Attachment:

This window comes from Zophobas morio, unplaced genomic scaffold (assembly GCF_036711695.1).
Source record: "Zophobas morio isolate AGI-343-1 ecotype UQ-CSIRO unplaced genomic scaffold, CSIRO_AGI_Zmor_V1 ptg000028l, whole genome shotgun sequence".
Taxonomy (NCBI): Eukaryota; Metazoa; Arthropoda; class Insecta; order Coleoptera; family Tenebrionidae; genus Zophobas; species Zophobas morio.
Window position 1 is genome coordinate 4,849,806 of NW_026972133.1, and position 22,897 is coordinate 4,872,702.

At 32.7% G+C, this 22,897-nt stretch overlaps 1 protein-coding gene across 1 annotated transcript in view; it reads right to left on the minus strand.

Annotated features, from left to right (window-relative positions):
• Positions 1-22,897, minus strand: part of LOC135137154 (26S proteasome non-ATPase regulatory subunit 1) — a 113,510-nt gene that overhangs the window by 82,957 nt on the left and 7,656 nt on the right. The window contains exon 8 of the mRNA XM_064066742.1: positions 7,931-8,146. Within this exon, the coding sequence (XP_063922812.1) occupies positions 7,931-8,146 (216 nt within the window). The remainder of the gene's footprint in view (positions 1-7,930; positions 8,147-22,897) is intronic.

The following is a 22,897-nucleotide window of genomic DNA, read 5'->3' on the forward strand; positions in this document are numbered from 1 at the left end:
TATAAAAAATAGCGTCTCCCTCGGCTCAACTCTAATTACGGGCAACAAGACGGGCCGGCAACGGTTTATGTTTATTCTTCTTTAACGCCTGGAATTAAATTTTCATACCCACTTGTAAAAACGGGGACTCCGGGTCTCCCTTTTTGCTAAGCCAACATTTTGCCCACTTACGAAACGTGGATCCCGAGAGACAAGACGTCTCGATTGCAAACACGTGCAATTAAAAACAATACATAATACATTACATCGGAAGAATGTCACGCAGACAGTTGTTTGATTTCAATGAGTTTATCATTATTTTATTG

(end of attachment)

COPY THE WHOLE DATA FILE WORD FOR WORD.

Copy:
This window comes from Zophobas morio, unplaced genomic scaffold (assembly GCF_036711695.1).
Source record: "Zophobas morio isolate AGI-343-1 ecotype UQ-CSIRO unplaced genomic scaffold, CSIRO_AGI_Zmor_V1 ptg000028l, whole genome shotgun sequence".
Taxonomy (NCBI): Eukaryota; Metazoa; Arthropoda; class Insecta; order Coleoptera; family Tenebrionidae; genus Zophobas; species Zophobas morio.
Window position 1 is genome coordinate 4,849,806 of NW_026972133.1, and position 22,897 is coordinate 4,872,702.

At 32.7% G+C, this 22,897-nt stretch overlaps 1 protein-coding gene across 1 annotated transcript in view; it reads right to left on the minus strand.

Annotated features, from left to right (window-relative positions):
• Positions 1-22,897, minus strand: part of LOC135137154 (26S proteasome non-ATPase regulatory subunit 1) — a 113,510-nt gene that overhangs the window by 82,957 nt on the left and 7,656 nt on the right. The window contains exon 8 of the mRNA XM_064066742.1: positions 7,931-8,146. Within this exon, the coding sequence (XP_063922812.1) occupies positions 7,931-8,146 (216 nt within the window). The remainder of the gene's footprint in view (positions 1-7,930; positions 8,147-22,897) is intronic.

The following is a 22,897-nucleotide window of genomic DNA, read 5'->3' on the forward strand; positions in this document are numbered from 1 at the left end:
TATAAAAAATAGCGTCTCCCTCGGCTCAACTCTAATTACGGGCAACAAGACGGGCCGGCAACGGTTTATGTTTATTCTTCTTTAACGCCTGGAATTAAATTTTCATACCCACTTGTAAAAACGGGGACTCCGGGTCTCCCTTTTTGCTAAGCCAACATTTTGCCCACTTACGAAACGTGGATCCCGAGAGACAAGACGTCTCGATTGCAAACACGTGCAATTAAAAACAATACATAATACATTACATCGGAAGAATGTCACGCAGACAGTTGTTTGATTTCAATGAGTTTATCATTATTTTATTG